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Are we experiencing WWIII?

By: Timea Horvath

Photo by: The Philadelphia Inquirer

Russia began a full-scale invasion of Ukraine on Feb. 24, 2022, making it the largest conventional military attack in Europe since World War II. Major Ukrainian cities are being bombarded and more than a million Ukrainians have escaped their home country. Many of us have heard about this but do we truly understand why it is all happening and what consequences will it have on the world?

The president of Russia, Vladimir Putin, has been preparing for the invasion of Ukraine for a long time and he certainly has his reasoning for it. According to BBC News, last year, President Putin wrote a long piece describing Russians and Ukrainians as “one nation,” and he has described the collapse of the Soviet Union in December 1991 as the “disintegration of historical Russia.”

While Ukrainian and Russian ethnicities are similar in culture and language, they have some important differences. In terms of language Ukrainian has a different alphabet and is linguistically as close to Russian as it is close to Polish. For an untrained Russian speaker, it would be difficult to have a full understanding of the spoken Ukrainian language, even though they sound similar. Some other differences include traditional clothing, food, music, and national character. Just as Canada and the U.S. are different countries, so are Russia and Ukraine.

Ukraine may be overseas; it doesn’t mean the war won’t impact the U.S. Most of us have already noticed some major changes when getting gas for our cars. The prices have gone up dramatically over the last few days, making driving far more expensive than before. This is all happening because Russia is a major exporter of crude oil, accounting for about 12% of the world's supply. Any disruption to those exports is likely to drive prices at the pump higher for consumers.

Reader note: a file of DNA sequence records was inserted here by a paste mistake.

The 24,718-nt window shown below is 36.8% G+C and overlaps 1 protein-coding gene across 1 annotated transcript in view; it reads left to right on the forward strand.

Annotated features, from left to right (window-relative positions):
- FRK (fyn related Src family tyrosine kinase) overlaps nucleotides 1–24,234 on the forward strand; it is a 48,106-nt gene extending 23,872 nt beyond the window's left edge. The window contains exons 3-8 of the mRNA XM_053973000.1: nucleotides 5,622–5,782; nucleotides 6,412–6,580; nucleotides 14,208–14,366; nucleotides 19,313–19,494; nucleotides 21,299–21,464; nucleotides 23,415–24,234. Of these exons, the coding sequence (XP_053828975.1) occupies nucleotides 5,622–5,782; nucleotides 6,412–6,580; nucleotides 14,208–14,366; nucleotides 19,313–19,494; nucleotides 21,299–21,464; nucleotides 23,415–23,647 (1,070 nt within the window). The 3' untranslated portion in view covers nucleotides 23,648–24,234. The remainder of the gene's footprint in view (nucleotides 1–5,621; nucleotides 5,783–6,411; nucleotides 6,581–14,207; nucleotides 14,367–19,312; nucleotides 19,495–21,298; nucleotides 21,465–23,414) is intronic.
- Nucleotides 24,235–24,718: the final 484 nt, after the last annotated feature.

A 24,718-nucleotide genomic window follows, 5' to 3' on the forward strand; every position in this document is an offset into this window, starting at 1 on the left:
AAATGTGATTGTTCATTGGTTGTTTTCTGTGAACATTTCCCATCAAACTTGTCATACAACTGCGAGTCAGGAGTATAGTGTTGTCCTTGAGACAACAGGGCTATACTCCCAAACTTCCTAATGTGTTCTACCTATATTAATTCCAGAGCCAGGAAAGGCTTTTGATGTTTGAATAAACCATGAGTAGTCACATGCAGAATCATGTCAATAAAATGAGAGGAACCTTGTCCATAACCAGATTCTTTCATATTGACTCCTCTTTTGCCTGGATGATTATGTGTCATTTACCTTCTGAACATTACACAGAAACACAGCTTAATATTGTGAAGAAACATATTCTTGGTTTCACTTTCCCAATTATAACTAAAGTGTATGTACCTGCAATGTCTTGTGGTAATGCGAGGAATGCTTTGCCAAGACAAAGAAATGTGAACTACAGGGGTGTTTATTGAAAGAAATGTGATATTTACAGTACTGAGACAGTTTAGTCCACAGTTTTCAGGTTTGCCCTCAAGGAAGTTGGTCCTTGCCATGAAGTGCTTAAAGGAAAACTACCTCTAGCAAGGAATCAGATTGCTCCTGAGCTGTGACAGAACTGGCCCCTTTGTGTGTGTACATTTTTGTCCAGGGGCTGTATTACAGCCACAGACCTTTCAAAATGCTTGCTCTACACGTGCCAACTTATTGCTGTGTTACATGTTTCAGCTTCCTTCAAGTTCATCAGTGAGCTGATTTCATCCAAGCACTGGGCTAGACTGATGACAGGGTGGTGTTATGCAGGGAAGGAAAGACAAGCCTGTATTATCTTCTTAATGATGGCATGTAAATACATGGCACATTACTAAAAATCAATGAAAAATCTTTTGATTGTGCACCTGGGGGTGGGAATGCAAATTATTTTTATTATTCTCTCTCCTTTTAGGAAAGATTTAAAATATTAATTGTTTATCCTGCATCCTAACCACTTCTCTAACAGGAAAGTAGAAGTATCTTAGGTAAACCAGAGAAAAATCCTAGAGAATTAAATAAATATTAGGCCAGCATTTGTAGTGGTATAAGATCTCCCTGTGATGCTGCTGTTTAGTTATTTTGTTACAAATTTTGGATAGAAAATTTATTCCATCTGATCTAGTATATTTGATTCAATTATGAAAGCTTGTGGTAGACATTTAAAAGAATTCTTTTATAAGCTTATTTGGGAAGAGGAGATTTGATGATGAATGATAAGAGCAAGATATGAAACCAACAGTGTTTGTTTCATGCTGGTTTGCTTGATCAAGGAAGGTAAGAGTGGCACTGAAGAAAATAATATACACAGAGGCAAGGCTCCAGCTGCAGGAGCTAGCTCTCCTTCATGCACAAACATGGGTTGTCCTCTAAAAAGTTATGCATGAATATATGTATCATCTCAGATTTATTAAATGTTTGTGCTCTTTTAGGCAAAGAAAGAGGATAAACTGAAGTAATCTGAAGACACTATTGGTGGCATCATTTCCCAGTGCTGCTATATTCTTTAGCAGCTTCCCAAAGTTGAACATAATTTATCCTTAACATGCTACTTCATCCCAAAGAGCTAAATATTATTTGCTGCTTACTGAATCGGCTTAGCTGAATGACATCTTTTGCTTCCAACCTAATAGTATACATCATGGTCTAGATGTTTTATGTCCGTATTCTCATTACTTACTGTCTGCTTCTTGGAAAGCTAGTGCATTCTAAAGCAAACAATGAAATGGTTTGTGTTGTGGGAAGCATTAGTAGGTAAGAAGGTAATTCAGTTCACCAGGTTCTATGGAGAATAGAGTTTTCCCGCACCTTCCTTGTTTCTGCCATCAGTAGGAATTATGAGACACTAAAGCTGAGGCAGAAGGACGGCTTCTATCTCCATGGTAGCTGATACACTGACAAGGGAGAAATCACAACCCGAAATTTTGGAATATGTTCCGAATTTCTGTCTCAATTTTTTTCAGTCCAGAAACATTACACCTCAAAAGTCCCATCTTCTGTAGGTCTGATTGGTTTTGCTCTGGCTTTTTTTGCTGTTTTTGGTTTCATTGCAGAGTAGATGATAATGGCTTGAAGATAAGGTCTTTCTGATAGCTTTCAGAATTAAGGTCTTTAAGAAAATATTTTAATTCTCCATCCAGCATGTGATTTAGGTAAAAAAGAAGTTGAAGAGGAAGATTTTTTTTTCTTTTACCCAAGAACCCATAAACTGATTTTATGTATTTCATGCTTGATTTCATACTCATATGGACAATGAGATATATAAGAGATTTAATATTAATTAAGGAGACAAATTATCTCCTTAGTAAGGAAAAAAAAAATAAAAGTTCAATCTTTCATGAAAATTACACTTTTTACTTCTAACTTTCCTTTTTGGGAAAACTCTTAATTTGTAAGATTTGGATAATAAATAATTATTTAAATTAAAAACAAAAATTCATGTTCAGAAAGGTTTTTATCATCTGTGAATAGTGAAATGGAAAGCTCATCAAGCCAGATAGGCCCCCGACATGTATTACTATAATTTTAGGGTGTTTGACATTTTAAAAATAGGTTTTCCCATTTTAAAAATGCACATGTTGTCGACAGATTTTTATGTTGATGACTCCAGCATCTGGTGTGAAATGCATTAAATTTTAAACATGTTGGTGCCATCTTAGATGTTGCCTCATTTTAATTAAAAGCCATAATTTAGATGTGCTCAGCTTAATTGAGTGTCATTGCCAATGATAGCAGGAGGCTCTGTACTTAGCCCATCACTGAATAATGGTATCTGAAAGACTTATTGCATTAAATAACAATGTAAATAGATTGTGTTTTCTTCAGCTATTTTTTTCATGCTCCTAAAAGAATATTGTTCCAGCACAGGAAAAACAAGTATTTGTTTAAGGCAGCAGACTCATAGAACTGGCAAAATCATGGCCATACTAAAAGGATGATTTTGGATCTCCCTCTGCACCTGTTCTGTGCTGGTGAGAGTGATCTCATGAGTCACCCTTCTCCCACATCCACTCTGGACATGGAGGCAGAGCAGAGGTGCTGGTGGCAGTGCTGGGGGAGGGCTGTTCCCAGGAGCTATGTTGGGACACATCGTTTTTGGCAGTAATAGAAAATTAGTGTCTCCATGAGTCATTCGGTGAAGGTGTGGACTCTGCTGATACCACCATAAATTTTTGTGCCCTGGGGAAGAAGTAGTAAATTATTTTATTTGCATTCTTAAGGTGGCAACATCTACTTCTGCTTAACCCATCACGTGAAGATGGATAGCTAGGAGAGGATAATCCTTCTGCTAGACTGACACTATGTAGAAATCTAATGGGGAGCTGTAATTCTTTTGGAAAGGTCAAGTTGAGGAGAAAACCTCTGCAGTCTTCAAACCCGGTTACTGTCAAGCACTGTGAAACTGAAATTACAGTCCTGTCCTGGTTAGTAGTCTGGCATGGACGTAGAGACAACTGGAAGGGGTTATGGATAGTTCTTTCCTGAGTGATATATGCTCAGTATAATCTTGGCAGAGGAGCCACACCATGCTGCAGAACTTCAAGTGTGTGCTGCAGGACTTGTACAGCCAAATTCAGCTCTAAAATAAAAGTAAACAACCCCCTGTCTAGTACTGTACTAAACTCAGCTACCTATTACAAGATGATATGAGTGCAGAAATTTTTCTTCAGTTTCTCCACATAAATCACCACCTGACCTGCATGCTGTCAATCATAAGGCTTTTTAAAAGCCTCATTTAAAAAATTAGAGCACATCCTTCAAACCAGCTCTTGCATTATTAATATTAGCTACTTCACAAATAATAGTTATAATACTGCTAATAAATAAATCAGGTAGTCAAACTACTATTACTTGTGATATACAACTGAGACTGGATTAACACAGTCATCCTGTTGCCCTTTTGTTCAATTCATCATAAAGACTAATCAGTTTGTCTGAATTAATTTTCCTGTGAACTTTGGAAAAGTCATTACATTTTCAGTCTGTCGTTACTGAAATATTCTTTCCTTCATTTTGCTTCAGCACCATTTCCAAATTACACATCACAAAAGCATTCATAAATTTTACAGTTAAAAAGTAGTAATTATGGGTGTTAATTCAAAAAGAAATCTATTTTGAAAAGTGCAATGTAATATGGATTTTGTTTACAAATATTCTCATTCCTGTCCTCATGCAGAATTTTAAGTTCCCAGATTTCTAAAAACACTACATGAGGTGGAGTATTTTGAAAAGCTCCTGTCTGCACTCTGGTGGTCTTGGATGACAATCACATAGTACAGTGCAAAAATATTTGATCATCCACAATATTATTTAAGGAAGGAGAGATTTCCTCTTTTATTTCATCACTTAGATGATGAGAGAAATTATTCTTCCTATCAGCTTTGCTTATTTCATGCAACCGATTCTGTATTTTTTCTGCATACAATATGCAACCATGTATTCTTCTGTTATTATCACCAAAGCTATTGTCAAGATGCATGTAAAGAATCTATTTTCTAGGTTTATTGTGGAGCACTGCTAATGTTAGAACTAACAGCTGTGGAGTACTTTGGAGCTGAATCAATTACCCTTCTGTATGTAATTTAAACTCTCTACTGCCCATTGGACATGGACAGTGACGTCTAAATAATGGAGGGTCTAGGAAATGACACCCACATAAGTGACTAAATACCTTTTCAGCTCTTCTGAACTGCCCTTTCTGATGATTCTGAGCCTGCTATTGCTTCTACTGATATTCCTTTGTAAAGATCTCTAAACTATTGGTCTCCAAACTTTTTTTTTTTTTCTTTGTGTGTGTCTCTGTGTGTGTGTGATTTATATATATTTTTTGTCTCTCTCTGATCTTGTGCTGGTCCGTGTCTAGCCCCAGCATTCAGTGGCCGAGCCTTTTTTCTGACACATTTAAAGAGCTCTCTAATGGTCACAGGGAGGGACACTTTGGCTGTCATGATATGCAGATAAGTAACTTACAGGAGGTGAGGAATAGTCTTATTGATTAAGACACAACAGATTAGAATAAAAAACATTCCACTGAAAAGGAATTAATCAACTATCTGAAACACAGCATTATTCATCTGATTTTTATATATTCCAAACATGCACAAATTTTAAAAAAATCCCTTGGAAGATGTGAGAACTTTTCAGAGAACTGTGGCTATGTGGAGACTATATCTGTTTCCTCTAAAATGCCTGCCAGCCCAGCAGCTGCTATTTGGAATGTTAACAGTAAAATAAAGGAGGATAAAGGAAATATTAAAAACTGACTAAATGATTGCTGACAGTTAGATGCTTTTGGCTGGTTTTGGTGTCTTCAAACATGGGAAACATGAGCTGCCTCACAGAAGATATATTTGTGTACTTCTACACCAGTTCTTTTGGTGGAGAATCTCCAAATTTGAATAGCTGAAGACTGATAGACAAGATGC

“Oil currently stands at about $100 a barrel, but if it hits $110, the year-over-year inflation rate would climb above 10%” according to an analysis by RSM shared with CNN. That's up from the current 7.5%. American inflation hasn't climbed to 10% since 1981.

Ukraine is also the world’s fourth-largest producer of corn and wheat, the largest exporter of sunflower seeds, and a leading exporter of barley. The current war will make it difficult for Ukrainian farmers to get seeds in the ground during the coming planting season, obtain the fuel needed to run farm machinery or the fertilizers needed to ensure high crop yields, or succeed in harvesting and shipping their crops. “The potential loss of Ukrainian exports will send global food prices higher, and possibly generate political unrest in countries that depend on grain imports,” shared the Council on Foreign Relations.

What happens in Ukraine, won’t stay in Ukraine. Until the war between Ukraine and Russia ends, we must be prepared for changes in different fields of our lives, especially economically. However, we also need to be grateful that we are safe. Citizens of Ukraine, and even Russia, are going through the most difficult times of their lives, not knowing what the future will bring.

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